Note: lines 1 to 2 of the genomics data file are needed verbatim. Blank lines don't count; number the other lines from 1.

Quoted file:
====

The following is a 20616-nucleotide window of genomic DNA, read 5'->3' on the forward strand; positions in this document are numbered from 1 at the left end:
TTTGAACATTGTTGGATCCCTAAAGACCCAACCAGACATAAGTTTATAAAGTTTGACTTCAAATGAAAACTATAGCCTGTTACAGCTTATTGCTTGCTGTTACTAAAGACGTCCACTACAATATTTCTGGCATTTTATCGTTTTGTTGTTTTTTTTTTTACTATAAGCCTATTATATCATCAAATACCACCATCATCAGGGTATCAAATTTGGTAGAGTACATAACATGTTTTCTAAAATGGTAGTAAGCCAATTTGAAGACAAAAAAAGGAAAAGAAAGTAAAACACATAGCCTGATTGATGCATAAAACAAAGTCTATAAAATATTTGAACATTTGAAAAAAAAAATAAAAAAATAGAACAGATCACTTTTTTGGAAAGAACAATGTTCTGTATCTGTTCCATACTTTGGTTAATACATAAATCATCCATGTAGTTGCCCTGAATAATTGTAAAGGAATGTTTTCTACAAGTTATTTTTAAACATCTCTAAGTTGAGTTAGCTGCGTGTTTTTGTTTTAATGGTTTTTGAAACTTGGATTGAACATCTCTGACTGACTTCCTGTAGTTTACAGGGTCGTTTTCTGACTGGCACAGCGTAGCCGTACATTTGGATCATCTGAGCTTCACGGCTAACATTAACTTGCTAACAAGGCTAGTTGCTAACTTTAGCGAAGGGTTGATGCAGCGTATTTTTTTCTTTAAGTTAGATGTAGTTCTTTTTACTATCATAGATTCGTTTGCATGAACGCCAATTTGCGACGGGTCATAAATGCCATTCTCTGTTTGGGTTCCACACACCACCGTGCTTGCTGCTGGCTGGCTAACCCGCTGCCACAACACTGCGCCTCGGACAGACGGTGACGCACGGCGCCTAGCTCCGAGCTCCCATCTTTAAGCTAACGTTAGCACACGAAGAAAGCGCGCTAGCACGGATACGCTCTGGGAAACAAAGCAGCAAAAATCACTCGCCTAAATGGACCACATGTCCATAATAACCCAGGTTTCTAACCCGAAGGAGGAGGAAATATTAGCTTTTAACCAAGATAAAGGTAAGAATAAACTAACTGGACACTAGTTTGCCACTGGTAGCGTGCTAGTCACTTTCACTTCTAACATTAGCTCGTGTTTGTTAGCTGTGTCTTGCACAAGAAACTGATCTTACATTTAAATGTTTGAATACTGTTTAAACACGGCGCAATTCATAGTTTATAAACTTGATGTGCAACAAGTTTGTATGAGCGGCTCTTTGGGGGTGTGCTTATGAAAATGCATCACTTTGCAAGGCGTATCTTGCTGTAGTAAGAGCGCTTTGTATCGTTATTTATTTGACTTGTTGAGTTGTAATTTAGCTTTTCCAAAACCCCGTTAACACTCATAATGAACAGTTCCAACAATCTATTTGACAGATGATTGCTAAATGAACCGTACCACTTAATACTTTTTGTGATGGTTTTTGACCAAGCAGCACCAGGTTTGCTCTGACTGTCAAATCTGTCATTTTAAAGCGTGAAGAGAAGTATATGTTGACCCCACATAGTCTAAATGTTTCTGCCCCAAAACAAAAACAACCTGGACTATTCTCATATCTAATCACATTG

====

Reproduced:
The following is a 20616-nucleotide window of genomic DNA, read 5'->3' on the forward strand; positions in this document are numbered from 1 at the left end:
TTTGAACATTGTTGGATCCCTAAAGACCCAACCAGACATAAGTTTATAAAGTTTGACTTCAAATGAAAACTATAGCCTGTTACAGCTTATTGCTTGCTGTTACTAAAGACGTCCACTACAATATTTCTGGCATTTTATCGTTTTGTTGTTTTTTTTTTTACTATAAGCCTATTATATCATCAAATACCACCATCATCAGGGTATCAAATTTGGTAGAGTACATAACATGTTTTCTAAAATGGTAGTAAGCCAATTTGAAGACAAAAAAAGGAAAAGAAAGTAAAACACATAGCCTGATTGATGCATAAAACAAAGTCTATAAAATATTTGAACATTTGAAAAAAAAAATAAAAAAATAGAACAGATCACTTTTTTGGAAAGAACAATGTTCTGTATCTGTTCCATACTTTGGTTAATACATAAATCATCCATGTAGTTGCCCTGAATAATTGTAAAGGAATGTTTTCTACAAGTTATTTTTAAACATCTCTAAGTTGAGTTAGCTGCGTGTTTTTGTTTTAATGGTTTTTGAAACTTGGATTGAACATCTCTGACTGACTTCCTGTAGTTTACAGGGTCGTTTTCTGACTGGCACAGCGTAGCCGTACATTTGGATCATCTGAGCTTCACGGCTAACATTAACTTGCTAACAAGGCTAGTTGCTAACTTTAGCGAAGGGTTGATGCAGCGTATTTTTTTCTTTAAGTTAGATGTAGTTCTTTTTACTATCATAGATTCGTTTGCATGAACGCCAATTTGCGACGGGTCATAAATGCCATTCTCTGTTTGGGTTCCACACACCACCGTGCTTGCTGCTGGCTGGCTAACCCGCTGCCACAACACTGCGCCTCGGACAGACGGTGACGCACGGCGCCTAGCTCCGAGCTCCCATCTTTAAGCTAACGTTAGCACACGAAGAAAGCGCGCTAGCACGGATACGCTCTGGGAAACAAAGCAGCAAAAATCACTCGCCTAAATGGACCACATGTCCATAATAACCCAGGTTTCTAACCCGAAGGAGGAGGAAATATTAGCTTTTAACCAAGATAAAGGTAAGAATAAACTAACTGGACACTAGTTTGCCACTGGTAGCGTGCTAGTCACTTTCACTTCTAACATTAGCTCGTGTTTGTTAGCTGTGTCTTGCACAAGAAACTGATCTTACATTTAAATGTTTGAATACTGTTTAAACACGGCGCAATTCATAGTTTATAAACTTGATGTGCAACAAGTTTGTATGAGCGGCTCTTTGGGGGTGTGCTTATGAAAATGCATCACTTTGCAAGGCGTATCTTGCTGTAGTAAGAGCGCTTTGTATCGTTATTTATTTGACTTGTTGAGTTGTAATTTAGCTTTTCCAAAACCCCGTTAACACTCATAATGAACAGTTCCAACAATCTATTTGACAGATGATTGCTAAATGAACCGTACCACTTAATACTTTTTGTGATGGTTTTTGACCAAGCAGCACCAGGTTTGCTCTGACTGTCAAATCTGTCATTTTAAAGCGTGAAGAGAAGTATATGTTGACCCCACATAGTCTAAATGTTTCTGCCCCAAAACAAAAACAACCTGGACTATTCTCATATCTAATCACATTG